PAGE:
May 10, 2020
Jim Saunders, NEWS SERVICE OF FLORIDA
TALLAHASSEE — With more than 700 COVID-19 deaths linked to long-term care facilities, the state Agency for Health Care Administration said Sunday it has issued emergency orders to bolster testing of staff members at nursing homes and assisted-living facilities.
The orders require nursing homes and assisted-living facilities to allow the Florida Department of Health into their buildings for infection control and conducting COVID-19 testing of residents and staff. When the department enters the buildings, the nursing homes and assisted-living facilities will need to require staff members to submit to tests.
Also, the long-term care facilities will need to comply with directives about making off-duty staff members available for testing. The orders also apply to “authorized agents” of the department.
The orders raise the possibility nursing homes and assisted-living facilities could face license revocations, suspensions or fines for not complying. The Agency for Health Care Administration regulates long-term care facilities.
“The challenge we face is mitigating and containing the spread of this deadly virus in our long-term care facilities,” Agency for Health Care Administration Secretary Mary Mayhew said in a prepared statement. “To guard against the rapid spread of COVID-19, I am issuing emergency rules for our nursing homes and assisted-living facilities requiring that every facility allow access to the Department of Health or their authorized representative for mandatory testing for all facility staff by the Florida Department of Health during testing visits. These rules will also require every facility to allow access to the Department of Health or their authorized representative for infection prevention and control purposes.”
With COVID-19 particularly dangerous to seniors and people with underlying medical conditions, the state has taken a series of steps — including blocking visitors — to try to prevent spread of the respiratory disease in nursing homes and assisted-living facilities.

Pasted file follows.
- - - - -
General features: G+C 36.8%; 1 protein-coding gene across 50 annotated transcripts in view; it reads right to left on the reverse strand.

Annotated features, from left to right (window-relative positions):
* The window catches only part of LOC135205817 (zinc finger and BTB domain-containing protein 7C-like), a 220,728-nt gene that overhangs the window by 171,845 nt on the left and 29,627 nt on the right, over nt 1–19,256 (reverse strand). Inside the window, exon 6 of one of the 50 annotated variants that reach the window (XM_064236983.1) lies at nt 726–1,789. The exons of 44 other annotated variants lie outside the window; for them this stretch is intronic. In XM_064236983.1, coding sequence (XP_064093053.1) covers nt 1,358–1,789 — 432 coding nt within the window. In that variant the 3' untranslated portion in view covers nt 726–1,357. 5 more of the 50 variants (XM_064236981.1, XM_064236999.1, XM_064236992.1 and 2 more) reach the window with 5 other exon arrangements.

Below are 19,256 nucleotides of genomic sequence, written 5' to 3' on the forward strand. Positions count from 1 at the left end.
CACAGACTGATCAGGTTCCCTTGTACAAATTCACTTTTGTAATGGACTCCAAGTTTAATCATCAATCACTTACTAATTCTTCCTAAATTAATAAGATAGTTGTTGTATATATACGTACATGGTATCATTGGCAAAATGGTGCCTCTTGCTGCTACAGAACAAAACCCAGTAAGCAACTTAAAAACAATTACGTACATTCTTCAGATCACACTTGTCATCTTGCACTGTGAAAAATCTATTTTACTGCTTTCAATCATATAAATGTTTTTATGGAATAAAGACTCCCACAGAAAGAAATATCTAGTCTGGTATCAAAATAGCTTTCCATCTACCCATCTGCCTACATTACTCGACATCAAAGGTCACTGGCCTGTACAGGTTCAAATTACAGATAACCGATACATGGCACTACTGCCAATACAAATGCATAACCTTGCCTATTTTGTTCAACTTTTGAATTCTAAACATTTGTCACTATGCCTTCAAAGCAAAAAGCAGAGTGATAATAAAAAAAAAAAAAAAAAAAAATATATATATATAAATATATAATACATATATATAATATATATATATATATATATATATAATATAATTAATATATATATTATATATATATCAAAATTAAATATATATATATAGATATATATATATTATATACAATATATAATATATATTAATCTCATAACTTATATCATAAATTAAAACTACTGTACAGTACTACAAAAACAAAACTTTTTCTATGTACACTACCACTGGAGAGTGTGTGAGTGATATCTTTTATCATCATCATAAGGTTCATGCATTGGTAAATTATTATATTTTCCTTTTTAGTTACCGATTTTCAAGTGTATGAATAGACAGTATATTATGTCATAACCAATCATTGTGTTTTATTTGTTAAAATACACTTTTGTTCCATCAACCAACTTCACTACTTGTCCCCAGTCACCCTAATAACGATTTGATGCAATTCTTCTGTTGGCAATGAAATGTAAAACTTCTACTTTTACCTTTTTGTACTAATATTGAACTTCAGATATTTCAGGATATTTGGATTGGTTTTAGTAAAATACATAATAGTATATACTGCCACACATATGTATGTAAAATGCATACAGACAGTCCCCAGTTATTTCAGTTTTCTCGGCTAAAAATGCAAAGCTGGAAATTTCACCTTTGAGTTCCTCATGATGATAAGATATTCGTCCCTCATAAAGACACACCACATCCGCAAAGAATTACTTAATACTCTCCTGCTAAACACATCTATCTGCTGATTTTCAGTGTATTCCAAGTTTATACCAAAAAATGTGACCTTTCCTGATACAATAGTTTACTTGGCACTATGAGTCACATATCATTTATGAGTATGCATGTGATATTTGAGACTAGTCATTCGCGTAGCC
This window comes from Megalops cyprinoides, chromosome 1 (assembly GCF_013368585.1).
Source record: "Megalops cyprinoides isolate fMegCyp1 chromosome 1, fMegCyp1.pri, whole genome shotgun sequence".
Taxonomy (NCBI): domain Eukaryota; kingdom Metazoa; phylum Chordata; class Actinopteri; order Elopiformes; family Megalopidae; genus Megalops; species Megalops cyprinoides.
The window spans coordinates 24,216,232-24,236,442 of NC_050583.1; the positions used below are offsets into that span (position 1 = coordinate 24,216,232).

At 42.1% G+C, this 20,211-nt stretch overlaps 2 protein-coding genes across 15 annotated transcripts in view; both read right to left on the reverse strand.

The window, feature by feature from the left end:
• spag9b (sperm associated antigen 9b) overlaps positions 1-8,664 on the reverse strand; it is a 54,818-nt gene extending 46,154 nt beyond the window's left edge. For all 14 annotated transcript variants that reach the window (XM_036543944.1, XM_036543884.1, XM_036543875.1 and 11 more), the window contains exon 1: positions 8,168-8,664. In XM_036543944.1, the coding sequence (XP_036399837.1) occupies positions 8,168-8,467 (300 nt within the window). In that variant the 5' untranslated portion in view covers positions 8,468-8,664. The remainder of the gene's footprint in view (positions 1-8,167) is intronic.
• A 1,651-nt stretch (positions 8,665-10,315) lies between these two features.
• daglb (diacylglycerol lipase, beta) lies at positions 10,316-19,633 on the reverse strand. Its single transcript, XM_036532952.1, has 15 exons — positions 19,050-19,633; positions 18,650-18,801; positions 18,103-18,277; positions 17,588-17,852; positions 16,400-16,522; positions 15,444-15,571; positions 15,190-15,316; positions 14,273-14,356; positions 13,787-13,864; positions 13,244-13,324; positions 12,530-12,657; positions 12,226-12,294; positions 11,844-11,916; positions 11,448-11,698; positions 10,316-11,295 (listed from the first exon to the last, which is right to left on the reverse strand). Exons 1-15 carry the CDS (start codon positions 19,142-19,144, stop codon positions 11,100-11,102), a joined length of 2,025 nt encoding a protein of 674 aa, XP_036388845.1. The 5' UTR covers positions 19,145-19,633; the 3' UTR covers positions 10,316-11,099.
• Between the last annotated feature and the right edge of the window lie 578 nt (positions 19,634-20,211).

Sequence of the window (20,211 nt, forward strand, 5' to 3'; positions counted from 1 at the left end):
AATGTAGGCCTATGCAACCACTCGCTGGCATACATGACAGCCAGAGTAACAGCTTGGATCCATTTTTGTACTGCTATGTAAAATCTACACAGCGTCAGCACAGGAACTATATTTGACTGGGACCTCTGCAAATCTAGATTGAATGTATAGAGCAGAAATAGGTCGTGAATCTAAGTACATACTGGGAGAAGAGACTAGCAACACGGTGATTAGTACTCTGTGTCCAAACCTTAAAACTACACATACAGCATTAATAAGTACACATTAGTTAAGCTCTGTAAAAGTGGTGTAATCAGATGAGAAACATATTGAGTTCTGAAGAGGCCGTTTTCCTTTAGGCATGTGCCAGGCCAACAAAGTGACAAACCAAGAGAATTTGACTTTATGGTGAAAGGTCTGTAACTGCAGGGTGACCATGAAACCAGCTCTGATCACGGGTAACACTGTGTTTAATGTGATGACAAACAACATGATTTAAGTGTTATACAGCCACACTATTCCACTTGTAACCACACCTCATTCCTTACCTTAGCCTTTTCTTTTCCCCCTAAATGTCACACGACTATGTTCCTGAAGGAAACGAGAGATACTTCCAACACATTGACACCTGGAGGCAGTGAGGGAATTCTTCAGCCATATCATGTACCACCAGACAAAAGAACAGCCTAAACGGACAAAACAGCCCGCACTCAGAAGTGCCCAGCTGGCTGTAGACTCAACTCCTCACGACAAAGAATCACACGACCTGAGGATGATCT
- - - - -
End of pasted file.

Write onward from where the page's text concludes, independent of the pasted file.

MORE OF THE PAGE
But numbers of cases and deaths involving facility residents and staff members have continued to steadily increase. As of a Sunday morning count, for example, 703 residents or staff members of long-term care facilities had died from the disease — 40.8 percent of all of the COVID-19 deaths in the state.
Some facilities have seen large numbers of deaths. State figures show that 14 facilities in places ranging Suwannee County in rural North Florida to Miami-Dade County in urban South Florida have had 10 or more COVID-19 deaths.
The issuance of the orders about testing followed an announcement last week by the Agency for Health Care Administration that nursing homes are required to transfer residents with confirmed or suspected cases of COVID-19 to places such as hospitals if the homes can’t meet isolation requirements.
Mayhew, in an interview last week with The News Service of Florida, said that “we have a number of skilled nursing facilities that, simply because of their physical plants, are challenged to provide the isolation that is needed to prevent the spread. We can’t have false expectations of these facilities.”
“We cannot lose sight of the importance of protecting our elderly and transferring, when appropriate, out of a long-term care facility, positive or suspected COVID-positive residents when the facility can’t meet that level of isolation and infection prevention control,” she said.